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As the start of the postseason nears, rugged winger Milan Lucic appears to be emerging from a lengthy and mysterious slump. He scores a goal, only his seventh of the year, adds an assist and shows signs of his old fire in a 3-2 overtime loss to Washington. So vital to Boston's Cup run in 2011, Lucic seemed lost for much of the season, enduing a stretch of 27 games during which he scored only twice and was pulled off the power play. He also saw his ice time diminished and was healthy scratch for a game vs. Pittsburgh on April 20. "It's been a frustrating year. You want to be better, you've got to be better, and I've just got to do my best to try to work through this," he told The Boston Globe.
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For the third time in three tries during the regular season, the Bruins fall to the Penguins by a single goal, losing this one on home ice, 3-2, in an afternoon tilt on April 20. It is especially frustrating because Boston outshoots Pittsburgh, 40-24, but just cannot beat the team that seems to be its unyielding nemesis, not to mention the prohibitive Stanley Cup favorite out of the Eastern Conference. Particularly galling: Boston keeps Sidney Crosby and Evgeni Malkin off the scoreboard for the entire game, a rare achievement, but Jussi Jokinen records a goal and two assists for the Pens.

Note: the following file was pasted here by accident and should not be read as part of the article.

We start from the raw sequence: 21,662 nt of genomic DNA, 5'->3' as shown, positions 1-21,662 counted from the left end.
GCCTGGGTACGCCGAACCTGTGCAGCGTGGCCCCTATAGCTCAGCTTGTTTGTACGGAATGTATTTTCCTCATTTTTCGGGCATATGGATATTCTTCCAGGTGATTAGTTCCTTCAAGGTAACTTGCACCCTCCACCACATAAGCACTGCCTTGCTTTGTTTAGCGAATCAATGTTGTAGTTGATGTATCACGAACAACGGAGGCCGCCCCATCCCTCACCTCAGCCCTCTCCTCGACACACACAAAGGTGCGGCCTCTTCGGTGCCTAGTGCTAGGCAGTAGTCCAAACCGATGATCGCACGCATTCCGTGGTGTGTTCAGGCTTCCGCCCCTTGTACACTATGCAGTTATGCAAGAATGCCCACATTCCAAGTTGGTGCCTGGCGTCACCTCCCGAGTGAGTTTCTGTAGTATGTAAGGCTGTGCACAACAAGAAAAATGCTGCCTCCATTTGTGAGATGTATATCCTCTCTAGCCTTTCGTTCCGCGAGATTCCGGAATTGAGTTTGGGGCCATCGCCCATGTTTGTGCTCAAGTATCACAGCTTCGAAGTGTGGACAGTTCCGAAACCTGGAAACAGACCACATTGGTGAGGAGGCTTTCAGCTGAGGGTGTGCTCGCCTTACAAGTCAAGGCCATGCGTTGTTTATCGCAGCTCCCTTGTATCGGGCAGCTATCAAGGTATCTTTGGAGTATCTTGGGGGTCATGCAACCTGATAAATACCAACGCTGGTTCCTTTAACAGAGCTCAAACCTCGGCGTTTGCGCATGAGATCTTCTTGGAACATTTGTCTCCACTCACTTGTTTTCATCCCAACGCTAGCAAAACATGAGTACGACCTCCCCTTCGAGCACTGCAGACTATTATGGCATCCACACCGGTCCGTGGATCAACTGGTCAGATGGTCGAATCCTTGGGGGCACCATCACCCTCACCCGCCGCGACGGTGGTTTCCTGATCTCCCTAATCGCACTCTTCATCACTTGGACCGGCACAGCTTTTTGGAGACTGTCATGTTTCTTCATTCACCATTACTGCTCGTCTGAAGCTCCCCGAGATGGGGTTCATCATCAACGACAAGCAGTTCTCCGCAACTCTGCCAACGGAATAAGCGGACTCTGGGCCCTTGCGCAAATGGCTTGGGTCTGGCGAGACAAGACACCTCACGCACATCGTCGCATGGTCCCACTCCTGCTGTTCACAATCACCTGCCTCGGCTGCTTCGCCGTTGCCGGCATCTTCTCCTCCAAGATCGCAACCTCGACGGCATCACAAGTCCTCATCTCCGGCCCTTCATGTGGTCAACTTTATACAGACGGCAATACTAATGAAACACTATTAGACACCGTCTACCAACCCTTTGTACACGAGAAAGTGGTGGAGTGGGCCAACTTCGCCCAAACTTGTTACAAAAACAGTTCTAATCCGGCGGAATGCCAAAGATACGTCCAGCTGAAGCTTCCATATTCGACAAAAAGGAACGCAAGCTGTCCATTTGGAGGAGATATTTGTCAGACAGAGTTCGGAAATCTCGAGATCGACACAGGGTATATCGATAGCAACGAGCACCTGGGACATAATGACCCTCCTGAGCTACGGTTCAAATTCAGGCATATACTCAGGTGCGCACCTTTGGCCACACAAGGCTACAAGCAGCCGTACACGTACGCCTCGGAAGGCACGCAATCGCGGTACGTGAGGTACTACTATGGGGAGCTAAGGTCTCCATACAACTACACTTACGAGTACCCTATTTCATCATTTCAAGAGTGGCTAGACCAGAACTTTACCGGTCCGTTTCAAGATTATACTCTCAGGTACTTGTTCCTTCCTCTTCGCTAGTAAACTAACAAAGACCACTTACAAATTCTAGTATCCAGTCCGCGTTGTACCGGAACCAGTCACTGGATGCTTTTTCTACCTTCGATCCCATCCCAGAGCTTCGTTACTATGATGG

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The Bruins pull off a historic comeback, rallying from three goals down in the final 11:42 to beat the Maple Leafs in Game 7 at TD Garden on May 13. Nathan Horton scores to pull Boston withing two. Then, with Tuukka Rask on the bench, Milan Lucic scores on the doorstep with 1:22 to play and Patrice Bergeron blasts the tying goal from 45 feet out through Zdeno Chara's screen with 51 seconds left. Bergeron completes the comeback at 6:05 of OT, beating stunned goaltender James Reimer.